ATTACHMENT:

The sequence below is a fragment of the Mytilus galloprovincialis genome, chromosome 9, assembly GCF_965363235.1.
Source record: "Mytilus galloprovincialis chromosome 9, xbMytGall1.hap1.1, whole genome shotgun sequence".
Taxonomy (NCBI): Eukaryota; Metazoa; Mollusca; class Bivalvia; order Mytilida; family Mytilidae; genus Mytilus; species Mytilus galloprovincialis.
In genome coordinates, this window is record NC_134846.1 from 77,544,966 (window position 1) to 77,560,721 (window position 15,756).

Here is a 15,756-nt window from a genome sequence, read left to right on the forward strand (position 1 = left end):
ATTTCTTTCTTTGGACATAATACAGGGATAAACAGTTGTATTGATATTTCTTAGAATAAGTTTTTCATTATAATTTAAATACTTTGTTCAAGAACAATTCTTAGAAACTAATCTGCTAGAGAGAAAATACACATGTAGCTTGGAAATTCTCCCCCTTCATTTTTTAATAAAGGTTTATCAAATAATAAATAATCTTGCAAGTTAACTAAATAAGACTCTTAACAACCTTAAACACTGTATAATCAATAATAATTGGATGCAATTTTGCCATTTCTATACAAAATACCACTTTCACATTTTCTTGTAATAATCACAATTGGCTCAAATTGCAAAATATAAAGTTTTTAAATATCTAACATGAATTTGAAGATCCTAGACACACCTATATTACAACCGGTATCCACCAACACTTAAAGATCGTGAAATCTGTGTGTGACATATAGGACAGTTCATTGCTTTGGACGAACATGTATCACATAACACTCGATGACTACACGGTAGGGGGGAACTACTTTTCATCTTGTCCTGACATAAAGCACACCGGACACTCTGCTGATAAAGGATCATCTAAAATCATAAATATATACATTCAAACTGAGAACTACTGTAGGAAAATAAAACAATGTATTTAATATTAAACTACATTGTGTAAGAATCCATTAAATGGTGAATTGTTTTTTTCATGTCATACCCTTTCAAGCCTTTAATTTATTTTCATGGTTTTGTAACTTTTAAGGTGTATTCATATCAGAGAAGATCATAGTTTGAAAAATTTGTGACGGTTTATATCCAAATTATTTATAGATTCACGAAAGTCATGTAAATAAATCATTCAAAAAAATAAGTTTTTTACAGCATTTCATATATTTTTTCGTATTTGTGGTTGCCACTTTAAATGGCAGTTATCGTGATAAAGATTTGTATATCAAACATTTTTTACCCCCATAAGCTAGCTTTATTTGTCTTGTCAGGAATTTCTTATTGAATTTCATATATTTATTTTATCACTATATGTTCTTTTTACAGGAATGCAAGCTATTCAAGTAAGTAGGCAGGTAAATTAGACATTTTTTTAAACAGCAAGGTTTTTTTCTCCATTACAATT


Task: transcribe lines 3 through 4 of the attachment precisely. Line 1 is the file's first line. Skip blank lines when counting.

Taxonomy (NCBI): Eukaryota; Metazoa; Mollusca; class Bivalvia; order Mytilida; family Mytilidae; genus Mytilus; species Mytilus galloprovincialis.
In genome coordinates, this window is record NC_134846.1 from 77,544,966 (window position 1) to 77,560,721 (window position 15,756).